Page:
Dr Laltaika also said he feels humbled to be associated with Prof Kravchenko’s work whose academic contribution to the intersection of human rights and the environment he described as “still so insightful.”
While sharing his perspectives on the status of the local communities’ natural resources rights in Tanzania in the wake of an eviction threat against the Maasai of Ngorongoro, Dr Laltaika, who in 2016 served as a Harvard Law School Visiting Researcher to examine community rights in extractive resources under international law, said all is not well on the ground.
“We have a long way to go until we are finally able to convince [Tanzanian] policymakers about modern conservation practices that must embed local community rights,” says Dr Laltaika who teaches Natural Resources Law, Human Rights Law, International law and Jurisprudence/Philosophy of Law.
“Gone are days when conservation objectives must be attained by wanton violations of human rights,” urges the don who once served as a member of the United Nations Permanent Forum on Indigenous Issues. “The Ngorongoro and Loliondo issues are towering examples.”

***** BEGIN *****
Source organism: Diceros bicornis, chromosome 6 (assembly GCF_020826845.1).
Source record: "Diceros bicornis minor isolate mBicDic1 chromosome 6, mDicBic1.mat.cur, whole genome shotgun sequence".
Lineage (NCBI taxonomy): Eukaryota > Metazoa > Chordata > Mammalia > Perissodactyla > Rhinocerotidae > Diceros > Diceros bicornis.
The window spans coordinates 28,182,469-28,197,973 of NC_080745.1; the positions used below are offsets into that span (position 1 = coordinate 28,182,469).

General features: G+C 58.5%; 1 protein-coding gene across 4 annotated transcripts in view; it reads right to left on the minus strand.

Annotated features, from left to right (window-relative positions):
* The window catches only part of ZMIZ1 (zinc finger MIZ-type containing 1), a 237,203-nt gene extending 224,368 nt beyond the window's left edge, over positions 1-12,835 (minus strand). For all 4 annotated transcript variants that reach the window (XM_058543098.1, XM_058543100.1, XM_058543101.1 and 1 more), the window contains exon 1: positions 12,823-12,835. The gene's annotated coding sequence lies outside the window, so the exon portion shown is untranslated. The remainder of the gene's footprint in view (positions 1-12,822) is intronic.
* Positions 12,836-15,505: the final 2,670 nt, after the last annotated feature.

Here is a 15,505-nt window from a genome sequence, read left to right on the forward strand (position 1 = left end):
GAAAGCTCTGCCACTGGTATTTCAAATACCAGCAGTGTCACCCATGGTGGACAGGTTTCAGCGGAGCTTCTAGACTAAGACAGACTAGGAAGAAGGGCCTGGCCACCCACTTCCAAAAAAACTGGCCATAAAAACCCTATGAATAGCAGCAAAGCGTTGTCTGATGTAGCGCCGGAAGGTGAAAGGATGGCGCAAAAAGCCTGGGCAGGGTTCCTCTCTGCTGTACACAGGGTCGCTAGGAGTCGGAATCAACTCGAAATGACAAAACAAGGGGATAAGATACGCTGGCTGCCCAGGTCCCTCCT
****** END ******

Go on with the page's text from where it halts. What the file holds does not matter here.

The issues of natural resources rights among Tanzania’s indigenous communities preoccupy Dr Laltaika’s most scholarly and activist works. He has spent several months among the Barbaig, the Akie and the Hadza communities in an effort to understand their unique vulnerabilities.
Recently, the Stellenbosch Institute for Advanced Study in South Africa engaged Dr Laltaika to propose innovative legal solutions for protecting hunter-gatherer communal land rights in Africa.
Envoy: Diplomacy is the best way to end Russia/Ukraine crisis